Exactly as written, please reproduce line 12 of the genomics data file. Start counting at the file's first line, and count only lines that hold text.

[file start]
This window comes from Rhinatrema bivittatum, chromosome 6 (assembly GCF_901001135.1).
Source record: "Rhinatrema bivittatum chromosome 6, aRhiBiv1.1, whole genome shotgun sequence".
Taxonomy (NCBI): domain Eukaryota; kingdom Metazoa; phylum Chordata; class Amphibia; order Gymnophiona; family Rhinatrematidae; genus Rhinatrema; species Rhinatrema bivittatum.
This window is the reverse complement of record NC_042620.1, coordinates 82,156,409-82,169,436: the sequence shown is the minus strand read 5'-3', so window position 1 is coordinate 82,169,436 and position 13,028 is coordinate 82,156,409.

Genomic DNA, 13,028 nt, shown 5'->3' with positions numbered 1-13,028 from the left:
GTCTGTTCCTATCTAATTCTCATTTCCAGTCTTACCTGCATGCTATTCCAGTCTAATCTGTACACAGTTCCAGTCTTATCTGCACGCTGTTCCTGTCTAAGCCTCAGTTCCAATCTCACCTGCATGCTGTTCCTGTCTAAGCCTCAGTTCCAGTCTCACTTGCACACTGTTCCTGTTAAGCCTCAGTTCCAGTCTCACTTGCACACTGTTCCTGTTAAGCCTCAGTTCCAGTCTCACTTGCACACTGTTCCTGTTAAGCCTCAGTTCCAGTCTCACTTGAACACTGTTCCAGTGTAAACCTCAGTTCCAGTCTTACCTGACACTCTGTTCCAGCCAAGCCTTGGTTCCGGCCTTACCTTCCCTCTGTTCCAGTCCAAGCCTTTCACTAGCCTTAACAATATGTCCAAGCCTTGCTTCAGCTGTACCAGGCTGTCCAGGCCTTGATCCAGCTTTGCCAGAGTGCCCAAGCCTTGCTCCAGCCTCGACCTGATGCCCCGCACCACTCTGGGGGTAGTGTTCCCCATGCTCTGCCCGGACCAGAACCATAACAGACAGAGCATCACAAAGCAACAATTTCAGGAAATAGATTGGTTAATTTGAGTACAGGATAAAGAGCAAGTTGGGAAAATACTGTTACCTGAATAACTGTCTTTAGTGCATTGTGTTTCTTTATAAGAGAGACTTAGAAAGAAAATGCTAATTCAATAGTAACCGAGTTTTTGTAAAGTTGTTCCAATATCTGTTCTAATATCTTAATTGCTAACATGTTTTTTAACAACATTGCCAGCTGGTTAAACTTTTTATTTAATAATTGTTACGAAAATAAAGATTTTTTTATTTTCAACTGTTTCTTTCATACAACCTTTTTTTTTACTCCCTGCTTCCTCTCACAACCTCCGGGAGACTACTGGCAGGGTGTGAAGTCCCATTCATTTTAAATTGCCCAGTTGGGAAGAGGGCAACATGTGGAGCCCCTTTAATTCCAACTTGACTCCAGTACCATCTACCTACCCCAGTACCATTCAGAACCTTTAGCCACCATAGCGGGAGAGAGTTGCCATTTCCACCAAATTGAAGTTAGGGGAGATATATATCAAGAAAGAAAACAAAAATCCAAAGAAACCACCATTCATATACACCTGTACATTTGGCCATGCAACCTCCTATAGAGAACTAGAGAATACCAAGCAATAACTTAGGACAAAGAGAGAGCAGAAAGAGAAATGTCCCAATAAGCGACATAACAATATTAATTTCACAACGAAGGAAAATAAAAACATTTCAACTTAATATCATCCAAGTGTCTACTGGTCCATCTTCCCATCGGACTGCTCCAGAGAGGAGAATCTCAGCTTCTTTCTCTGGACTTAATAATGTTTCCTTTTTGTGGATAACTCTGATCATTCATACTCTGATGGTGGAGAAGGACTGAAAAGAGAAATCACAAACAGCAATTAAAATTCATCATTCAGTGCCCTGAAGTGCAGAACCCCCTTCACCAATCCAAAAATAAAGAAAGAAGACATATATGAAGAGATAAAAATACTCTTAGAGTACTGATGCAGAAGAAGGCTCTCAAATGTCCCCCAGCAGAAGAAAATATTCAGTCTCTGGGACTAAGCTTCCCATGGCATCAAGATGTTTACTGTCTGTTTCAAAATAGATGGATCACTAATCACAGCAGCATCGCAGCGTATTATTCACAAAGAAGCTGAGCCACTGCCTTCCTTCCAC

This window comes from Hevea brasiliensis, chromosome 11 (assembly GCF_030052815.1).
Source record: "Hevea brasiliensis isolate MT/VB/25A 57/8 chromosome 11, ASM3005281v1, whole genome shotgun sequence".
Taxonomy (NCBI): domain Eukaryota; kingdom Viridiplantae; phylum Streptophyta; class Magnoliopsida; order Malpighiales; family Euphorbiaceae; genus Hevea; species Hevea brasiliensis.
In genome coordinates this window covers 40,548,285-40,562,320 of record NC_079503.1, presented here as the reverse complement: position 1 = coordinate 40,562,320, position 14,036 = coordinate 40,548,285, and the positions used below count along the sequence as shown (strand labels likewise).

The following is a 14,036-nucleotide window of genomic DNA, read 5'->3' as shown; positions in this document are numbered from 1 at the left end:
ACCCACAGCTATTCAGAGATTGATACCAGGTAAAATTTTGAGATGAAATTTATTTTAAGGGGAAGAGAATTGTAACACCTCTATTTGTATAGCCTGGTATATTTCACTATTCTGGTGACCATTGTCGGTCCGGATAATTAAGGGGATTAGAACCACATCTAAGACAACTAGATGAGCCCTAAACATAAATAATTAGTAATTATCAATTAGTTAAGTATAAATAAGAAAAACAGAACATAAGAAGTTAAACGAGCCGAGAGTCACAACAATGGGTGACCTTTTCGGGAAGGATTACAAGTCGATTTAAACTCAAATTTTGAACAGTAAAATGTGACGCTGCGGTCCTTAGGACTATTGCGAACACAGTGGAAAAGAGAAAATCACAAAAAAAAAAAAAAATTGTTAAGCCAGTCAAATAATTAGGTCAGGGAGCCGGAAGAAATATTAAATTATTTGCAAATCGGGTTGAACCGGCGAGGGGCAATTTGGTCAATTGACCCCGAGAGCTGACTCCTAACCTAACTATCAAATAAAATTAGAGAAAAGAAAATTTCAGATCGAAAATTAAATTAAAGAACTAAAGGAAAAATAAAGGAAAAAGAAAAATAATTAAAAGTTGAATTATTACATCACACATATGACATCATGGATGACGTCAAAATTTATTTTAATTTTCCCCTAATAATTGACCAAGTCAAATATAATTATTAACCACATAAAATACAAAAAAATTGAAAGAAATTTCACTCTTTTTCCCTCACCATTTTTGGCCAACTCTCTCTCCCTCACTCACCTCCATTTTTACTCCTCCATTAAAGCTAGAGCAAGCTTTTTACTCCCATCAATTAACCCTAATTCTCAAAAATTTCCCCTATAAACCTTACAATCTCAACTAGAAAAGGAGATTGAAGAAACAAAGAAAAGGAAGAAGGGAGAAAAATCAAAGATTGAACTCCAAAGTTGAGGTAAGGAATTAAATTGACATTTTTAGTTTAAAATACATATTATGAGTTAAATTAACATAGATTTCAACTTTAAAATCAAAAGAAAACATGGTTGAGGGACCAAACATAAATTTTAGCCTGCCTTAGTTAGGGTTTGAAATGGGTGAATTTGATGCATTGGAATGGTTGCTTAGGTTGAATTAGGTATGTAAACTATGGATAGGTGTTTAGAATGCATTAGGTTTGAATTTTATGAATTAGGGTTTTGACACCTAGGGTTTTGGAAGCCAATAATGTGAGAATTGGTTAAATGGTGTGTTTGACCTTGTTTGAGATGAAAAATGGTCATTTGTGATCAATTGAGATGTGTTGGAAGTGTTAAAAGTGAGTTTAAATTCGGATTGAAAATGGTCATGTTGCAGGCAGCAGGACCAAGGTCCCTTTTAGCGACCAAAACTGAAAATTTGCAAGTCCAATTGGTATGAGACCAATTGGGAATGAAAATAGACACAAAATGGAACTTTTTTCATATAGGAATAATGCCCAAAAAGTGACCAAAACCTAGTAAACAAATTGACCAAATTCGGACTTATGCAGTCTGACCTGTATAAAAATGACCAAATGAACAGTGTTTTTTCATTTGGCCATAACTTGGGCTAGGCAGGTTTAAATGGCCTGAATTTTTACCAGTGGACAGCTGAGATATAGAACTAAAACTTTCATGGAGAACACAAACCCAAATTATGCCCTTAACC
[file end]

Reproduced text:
ACCCACAGCTATTCAGAGATTGATACCAGGTAAAATTTTGAGATGAAATTTATTTTAAGGGGAAGAGAATTGTAACACCTCTATTTGTATAGCCTGGTATATTTCACTATTCTGGTGACCATTGTCGGTCCGGATAATTAAGGGGATTAGAACCACATCTAAGACAACTAGATGAGCCCTAAACATAAATAATTAGTAATTATCAATTAGTTAAGTATAAATAAGAAAAACAGAACATAAGAAGTTAAACGAGCCGAGAGTCACAACAATGGGTGACCTTTTCGGGAAGGATTACAAGTCGATTTAAACTCAAATTTTGAACAGTAAAATGTGACGCTGCGGTCCTTAGGACTATTGCGAACACAGTGGAAAAGAGAAAATCACAAAAAAAAAAAAAAATTGTTAAGCCAGTCAAATAATTAGGTCAGGGAGCCGGAAGAAATATTAAATTATTTGCAAATCGGGTTGAACCGGCGAGGGGCAATTTGGTCAATTGACCCCGAGAGCTGACTCCTAACCTAACTATCAAATAAAATTAGAGAAAAGAAAATTTCAGATCGAAAATTAAATTAAAGAACTAAAGGAAAAATAAAGGAAAAAGAAAAATAATTAAAAGTTGAATTATTACATCACACATATGACATCATGGATGACGTCAAAATTTATTTTAATTTTCCCCTAATAATTGACCAAGTCAAATATAATTATTAACCACATAAAATACAAAAAAATTGAAAGAAATTTCACTCTTTTTCCCTCACCATTTTTGGCCAACTCTCTCTCCCTCACTCACCTCCATTTTTACTCCTCCATTAAAGCTAGAGCAAGCTTTTTACTCCCATCAATTAACCCTAATTCTCAAAAATTTCCCCTATAAACCTTACAATCTCAACTAGAAAAGGAGATTGAAGAAACAAAGAAAAGGAAGAAGGGAGAAAAATCAAAGATTGAACTCCAAAGTTGAGGTAAGGAATTAAATTGACATTTTTAGTTTAAAATACATATTATGAGTTAAATTAACATAGATTTCAACTTTAAAATCAAAAGAAAACATGGTTGAGGGACCAAACATAAATTTTAGCCTGCCTTAGTTAGGGTTTGAAATGGGTGAATTTGATGCATTGGAATGGTTGCTTAGGTTGAATTAGGTATGTAAACTATGGATAGGTGTTTAGAATGCATTAGGTTTGAATTTTATGAATTAGGGTTTTGACACCTAGGGTTTTGGAAGCCAATAATGTGAGAATTGGTTAAATGGTGTGTTTGACCTTGTTTGAGATGAAAAATGGTCATTTGTGATCAATTGAGATGTGTTGGAAGTGTTAAAAGTGAGTTTAAATTCGGATTGAAAATGGTCATGTTGCAGGCAGCAGGACCAAGGTCCCTTTTAGCGACCAAAACTGAAAATTTGCAAGTCCAATTGGTATGAGACCAATTGGGAATGAAAATAGACACAAAATGGAACTTTTTTCATATAGGAATAATGCCCAAAAAGTGACCAAAACCTAGTAAACAAATTGACCAAATTCGGACTTATGCAGTCTGACCTGTATAAAAATGACCAAATGAACAGTGTTTTTTCATTTGGCCATAACTTGGGCTAGGCAGGTTTAAATGGCCTGAATTTTTACCAGTGGACAGCTGAGATATAGAACTAAAACTTTCATGGAGAACACAAACCCAAATTATGCCCTTAACC